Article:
The U.S. wants a deal and Iran wants a deal, but again despite another deadline set for Monday the two countries have yet to agree over terms in nuclear talks as night falls in Tehran.
The failure to strike a deal means maintaining sanctions, which for years have restricted Iranian oil exports and kept millions of barrels out of the global supply. But as the White House remains confident a deal is expected soon, many wonder how imminent the flood of Iranian oil might be.
"The longer this gets dragged out, we are pushing out the timeline for the return of those barrels," RBC Capital Market's global head of commodity strategy, Helima Croft, told CNBC's "Power Lunch."
"It's going to be six to eight months post-deal in terms of modifying those facilities before those barrels come back," she said.
Beyond the delay caused by Iranian facilities, Croft says some are overlooking the political ramifications of allowing oil to flood an already oversupplied market.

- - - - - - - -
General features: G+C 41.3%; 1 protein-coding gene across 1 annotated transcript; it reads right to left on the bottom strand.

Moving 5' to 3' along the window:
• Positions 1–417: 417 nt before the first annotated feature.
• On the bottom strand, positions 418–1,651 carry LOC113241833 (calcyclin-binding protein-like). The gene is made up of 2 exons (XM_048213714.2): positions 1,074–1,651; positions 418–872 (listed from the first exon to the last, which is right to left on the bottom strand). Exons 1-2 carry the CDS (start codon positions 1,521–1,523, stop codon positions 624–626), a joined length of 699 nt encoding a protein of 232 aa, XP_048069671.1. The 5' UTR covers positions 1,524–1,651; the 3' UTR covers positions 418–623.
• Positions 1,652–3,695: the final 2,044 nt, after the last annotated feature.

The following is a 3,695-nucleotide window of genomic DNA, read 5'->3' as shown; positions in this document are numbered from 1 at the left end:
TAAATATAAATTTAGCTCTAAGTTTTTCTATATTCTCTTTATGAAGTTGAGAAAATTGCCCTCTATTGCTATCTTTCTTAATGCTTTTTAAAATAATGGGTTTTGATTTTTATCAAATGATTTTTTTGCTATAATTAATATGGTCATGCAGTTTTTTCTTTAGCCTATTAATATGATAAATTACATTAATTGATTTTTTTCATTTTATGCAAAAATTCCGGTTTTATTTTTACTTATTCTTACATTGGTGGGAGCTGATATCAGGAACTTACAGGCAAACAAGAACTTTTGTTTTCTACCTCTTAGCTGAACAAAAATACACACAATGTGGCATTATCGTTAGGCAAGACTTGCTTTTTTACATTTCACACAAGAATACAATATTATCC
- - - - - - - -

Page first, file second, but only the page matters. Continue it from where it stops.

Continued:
"There's no way the [European Union] and the Obama administration is going to sign on to have those barrels flowing right after it's signed," she said.
But beyond the question of when those oil exports would hit the market is the question of what sort of an impact it might have on global oil production as it runs at record production of 92 million barrels a day.
While some estimate Iran's oil production capabilities to be near 1 million barrels per day, Croft offers estimates at about half that but says even that would be enough to further drop prices.
"If you're oversupplied by 1.5 million barrels, adding an additional 500,000 barrels doesn't make your balance particularly pretty," she said.